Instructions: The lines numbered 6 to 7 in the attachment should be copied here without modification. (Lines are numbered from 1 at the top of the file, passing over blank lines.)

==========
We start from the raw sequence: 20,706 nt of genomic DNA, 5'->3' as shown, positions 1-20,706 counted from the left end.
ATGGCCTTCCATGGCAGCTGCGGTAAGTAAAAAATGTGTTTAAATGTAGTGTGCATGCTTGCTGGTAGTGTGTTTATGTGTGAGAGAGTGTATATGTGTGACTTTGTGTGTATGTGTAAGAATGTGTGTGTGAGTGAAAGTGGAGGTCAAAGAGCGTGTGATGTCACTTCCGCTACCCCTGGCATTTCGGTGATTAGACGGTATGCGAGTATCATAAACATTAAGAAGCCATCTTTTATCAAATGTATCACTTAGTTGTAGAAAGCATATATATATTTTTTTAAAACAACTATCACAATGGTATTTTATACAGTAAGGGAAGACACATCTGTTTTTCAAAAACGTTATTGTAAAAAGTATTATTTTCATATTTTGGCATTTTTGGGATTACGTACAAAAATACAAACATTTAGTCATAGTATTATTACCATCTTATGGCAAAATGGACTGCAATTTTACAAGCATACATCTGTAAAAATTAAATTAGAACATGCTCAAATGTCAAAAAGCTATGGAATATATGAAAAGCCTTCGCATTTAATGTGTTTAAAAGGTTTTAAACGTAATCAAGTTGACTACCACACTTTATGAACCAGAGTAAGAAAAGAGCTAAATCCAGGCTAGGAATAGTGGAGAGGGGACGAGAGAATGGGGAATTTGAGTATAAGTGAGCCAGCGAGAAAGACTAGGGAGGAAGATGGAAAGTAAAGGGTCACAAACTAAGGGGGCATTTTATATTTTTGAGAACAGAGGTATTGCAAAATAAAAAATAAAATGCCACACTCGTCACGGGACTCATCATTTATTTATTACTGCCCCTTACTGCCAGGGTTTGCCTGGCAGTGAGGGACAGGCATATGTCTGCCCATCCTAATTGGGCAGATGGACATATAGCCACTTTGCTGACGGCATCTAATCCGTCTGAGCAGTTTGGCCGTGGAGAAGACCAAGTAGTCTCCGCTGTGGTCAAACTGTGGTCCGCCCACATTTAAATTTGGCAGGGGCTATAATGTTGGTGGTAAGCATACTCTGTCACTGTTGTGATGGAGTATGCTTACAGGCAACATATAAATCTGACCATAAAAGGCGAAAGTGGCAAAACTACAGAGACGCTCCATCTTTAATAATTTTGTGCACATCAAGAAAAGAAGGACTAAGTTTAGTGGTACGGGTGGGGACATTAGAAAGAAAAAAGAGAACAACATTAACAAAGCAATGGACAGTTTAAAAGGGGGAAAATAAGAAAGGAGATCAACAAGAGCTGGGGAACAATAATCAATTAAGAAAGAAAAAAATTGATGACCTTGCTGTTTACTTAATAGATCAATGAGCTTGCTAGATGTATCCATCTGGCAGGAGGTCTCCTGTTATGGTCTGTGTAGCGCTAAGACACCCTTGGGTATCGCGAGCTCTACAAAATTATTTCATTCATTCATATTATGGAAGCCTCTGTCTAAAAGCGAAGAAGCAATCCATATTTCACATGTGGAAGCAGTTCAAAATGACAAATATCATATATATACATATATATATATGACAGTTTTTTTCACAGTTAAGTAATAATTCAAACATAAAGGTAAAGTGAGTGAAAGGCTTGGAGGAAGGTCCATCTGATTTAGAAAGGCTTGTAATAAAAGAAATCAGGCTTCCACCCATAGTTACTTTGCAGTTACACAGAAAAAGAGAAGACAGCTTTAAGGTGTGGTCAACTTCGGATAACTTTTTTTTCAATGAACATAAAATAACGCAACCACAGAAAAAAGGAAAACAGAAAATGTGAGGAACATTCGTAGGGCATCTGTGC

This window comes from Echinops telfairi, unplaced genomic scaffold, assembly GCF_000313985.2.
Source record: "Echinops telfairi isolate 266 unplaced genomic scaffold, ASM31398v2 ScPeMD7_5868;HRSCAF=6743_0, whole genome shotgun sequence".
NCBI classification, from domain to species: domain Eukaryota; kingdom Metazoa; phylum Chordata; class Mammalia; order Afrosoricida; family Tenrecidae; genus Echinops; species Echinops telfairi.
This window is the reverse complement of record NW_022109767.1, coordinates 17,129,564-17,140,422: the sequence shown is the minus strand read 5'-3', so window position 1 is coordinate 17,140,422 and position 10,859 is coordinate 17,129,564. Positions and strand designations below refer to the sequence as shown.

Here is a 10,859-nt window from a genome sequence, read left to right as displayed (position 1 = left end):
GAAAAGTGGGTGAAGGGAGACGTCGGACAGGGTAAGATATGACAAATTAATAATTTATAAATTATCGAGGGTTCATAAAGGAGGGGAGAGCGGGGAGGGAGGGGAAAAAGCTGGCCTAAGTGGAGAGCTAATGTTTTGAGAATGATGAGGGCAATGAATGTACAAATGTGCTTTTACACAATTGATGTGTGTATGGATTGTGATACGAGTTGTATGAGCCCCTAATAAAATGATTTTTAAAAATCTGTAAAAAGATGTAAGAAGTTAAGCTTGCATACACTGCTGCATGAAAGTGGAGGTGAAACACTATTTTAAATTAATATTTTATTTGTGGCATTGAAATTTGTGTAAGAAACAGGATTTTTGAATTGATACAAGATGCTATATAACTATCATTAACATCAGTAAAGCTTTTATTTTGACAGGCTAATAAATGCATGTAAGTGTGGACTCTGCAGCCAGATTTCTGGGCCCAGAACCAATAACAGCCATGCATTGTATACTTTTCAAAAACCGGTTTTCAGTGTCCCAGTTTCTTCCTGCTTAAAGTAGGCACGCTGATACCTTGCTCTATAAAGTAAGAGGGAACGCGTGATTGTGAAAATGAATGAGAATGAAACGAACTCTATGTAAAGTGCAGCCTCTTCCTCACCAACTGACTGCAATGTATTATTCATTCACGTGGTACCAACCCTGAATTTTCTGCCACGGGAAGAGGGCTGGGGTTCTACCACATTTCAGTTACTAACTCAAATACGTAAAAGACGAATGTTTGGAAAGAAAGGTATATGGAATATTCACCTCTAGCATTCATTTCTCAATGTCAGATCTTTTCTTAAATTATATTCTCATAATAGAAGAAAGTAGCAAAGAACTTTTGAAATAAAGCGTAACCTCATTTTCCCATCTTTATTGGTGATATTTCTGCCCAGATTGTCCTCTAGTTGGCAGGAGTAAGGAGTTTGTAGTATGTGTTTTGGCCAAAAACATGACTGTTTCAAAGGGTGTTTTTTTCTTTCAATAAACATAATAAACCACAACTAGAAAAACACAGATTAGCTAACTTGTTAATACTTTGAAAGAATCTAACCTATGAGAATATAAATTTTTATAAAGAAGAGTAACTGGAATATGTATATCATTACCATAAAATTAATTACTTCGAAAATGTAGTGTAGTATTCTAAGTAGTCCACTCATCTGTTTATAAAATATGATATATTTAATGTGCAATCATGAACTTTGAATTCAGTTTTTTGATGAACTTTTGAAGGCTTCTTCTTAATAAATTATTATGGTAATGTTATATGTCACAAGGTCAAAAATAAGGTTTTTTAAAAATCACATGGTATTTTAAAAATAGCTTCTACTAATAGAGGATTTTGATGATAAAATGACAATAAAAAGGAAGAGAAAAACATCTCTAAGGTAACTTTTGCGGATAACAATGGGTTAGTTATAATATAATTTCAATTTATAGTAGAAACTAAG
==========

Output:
This window is the reverse complement of record NW_022109767.1, coordinates 17,129,564-17,140,422: the sequence shown is the minus strand read 5'-3', so window position 1 is coordinate 17,140,422 and position 10,859 is coordinate 17,129,564. Positions and strand designations below refer to the sequence as shown.

Here is a 10,859-nt window from a genome sequence, read left to right as displayed (position 1 = left end):